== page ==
Now, fast forward a little. People have decided it's wiser to band together in groups in order to hunt big game animals and keep their children and village protected. But the question is... protected from what? Other villages, of course! Other villages might not be as close to the watering hole where there is an abundance of both water and animals that come to drink and so are easily found and hunted. Other villages might have a shortage of women, or have too many people and need more land. Or maybe somebody's father offended somebody else's father and they split into two groups and told stories about how the other one is bad and it just became a multi-generational feud.

Our brains, which categorize danger, enemy, friend, food, etc., they begin to categorize the subtle details that characterize those enemy villagers. As a visitor, maybe you would see these feuding villages as all looking the same, but amongst the different villagers... they notice the subtle slope of a nose, or the high brows that one village commonly has. Or perhaps it's the way they all shave the sides of their heads to show off their mohawks.

Centuries later, people have migrated and their skin has adapted to varying degrees of sunlight. We have light skinned and dark skinned, we have thick hair and thin. We have light eyes and dark. Most importantly, we have an even greater variety to choose to categorize. We humans feel the pressure of so many humans trying to take resources and power from us. We must band together... and the easiest way to band together is simply to choose to be amongst those who look most like us. By choosing to make the ones who are already similar to us, we oversimplify the differences amongst our group. If they are different thinkers, we begin to indoctrinate them and change them so they think like us.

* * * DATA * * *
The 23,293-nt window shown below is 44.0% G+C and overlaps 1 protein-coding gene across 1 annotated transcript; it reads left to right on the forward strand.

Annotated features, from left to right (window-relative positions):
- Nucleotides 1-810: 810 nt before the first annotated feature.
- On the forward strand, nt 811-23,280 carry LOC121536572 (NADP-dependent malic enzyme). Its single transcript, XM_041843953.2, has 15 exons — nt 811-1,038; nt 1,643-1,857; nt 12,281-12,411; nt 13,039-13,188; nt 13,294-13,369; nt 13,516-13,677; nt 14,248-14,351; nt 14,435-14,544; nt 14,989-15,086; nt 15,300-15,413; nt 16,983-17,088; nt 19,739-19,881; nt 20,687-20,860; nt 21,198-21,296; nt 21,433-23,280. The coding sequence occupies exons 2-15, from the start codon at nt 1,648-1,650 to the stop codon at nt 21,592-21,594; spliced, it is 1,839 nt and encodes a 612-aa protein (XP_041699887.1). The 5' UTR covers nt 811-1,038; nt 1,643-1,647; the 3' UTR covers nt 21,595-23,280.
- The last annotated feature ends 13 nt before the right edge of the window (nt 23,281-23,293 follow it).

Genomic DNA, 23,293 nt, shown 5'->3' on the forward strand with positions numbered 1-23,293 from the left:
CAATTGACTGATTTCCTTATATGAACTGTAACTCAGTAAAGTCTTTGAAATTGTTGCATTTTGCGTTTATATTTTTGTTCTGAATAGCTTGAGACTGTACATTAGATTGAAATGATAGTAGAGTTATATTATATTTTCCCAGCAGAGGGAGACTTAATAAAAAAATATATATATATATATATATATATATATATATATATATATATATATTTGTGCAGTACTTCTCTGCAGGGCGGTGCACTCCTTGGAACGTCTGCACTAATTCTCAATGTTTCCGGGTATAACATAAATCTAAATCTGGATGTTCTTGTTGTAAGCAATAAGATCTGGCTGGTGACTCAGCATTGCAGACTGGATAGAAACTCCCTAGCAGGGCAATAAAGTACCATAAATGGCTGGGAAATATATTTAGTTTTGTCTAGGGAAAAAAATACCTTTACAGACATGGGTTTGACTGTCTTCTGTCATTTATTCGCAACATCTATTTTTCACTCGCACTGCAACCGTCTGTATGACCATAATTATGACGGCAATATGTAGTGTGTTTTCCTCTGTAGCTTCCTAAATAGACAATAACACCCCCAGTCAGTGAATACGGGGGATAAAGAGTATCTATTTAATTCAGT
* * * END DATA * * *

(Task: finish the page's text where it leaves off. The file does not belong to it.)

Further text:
Maybe it isn't just skin anymore. Maybe it's a uniform. Maybe it's a series of symbolic tattoos that tell us which gang we are part of. 

Maybe it's just easier... to choose to be with a group of people that will protect us, even if our similarites are shallow and superficial. 

I began my introduction into anthropology assuming that tribes were small little groups of villagers that barely anyone knew about somewhere in the Amazon rainforest. I saw it as a primitive term, something based on old reports and studies. I don't think that anymore.The tribes are real, and very complex, and they're right in our backyard. They are in our street and in our homes. They are tagging our buildings and shooting up our streets. They are working in our stores and they are in and out of jail. They are cops and they are gang members and they are mobs and they are families and they are even the elite upper class.